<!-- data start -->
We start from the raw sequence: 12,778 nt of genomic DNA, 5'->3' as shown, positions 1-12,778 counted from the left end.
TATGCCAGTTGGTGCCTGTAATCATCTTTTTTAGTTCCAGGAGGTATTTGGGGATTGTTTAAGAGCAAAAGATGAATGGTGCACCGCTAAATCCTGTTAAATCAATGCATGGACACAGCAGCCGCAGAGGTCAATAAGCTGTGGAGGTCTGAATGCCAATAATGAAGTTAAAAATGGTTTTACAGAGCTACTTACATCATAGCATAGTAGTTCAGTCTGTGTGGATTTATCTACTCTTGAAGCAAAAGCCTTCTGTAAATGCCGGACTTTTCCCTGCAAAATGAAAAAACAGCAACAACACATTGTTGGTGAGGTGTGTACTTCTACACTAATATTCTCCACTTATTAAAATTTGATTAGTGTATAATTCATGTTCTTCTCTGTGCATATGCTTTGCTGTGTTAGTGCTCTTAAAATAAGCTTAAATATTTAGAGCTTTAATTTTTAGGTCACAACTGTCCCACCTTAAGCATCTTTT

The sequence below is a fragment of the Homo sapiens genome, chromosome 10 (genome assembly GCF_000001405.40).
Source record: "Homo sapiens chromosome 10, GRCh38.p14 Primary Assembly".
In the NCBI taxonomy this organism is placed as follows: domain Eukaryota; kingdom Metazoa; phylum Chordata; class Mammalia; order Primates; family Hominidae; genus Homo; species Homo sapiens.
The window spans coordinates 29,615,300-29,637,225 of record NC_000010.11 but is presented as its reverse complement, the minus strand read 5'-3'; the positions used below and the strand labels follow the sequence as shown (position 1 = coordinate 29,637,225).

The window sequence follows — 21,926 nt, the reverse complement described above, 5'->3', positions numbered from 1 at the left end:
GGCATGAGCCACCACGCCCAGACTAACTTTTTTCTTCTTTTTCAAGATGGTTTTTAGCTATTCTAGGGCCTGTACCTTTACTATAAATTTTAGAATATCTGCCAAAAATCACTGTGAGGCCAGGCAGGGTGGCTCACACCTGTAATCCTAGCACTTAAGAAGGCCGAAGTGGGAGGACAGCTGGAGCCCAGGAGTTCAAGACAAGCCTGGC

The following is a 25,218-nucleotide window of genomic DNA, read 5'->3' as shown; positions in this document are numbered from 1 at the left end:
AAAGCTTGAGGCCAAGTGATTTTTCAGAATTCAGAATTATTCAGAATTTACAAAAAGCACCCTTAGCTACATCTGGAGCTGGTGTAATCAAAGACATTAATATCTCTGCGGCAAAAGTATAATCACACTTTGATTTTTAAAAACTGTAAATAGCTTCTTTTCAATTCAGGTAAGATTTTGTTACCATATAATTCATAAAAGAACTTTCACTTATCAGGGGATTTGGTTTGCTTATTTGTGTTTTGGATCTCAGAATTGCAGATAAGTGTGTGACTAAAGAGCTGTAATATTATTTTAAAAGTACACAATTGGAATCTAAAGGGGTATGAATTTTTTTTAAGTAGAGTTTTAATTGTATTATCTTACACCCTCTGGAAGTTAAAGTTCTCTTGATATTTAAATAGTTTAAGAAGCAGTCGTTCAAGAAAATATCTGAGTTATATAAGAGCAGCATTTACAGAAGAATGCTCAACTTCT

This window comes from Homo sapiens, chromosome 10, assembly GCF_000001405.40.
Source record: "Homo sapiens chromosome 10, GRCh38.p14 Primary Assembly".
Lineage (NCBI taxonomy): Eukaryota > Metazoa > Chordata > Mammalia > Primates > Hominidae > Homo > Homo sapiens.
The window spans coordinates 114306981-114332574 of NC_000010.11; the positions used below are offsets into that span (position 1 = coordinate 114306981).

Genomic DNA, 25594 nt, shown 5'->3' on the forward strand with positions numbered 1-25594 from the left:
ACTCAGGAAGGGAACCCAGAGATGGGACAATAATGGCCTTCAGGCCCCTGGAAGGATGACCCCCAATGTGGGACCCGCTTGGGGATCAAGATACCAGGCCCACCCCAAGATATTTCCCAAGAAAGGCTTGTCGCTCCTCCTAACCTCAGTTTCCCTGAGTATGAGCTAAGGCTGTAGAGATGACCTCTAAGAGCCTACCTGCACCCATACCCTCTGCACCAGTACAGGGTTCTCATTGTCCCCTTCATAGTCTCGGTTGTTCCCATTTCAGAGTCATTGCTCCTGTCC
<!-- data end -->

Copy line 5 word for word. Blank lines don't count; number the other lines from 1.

In the NCBI taxonomy this organism is placed as follows: domain Eukaryota; kingdom Metazoa; phylum Chordata; class Mammalia; order Primates; family Hominidae; genus Homo; species Homo sapiens.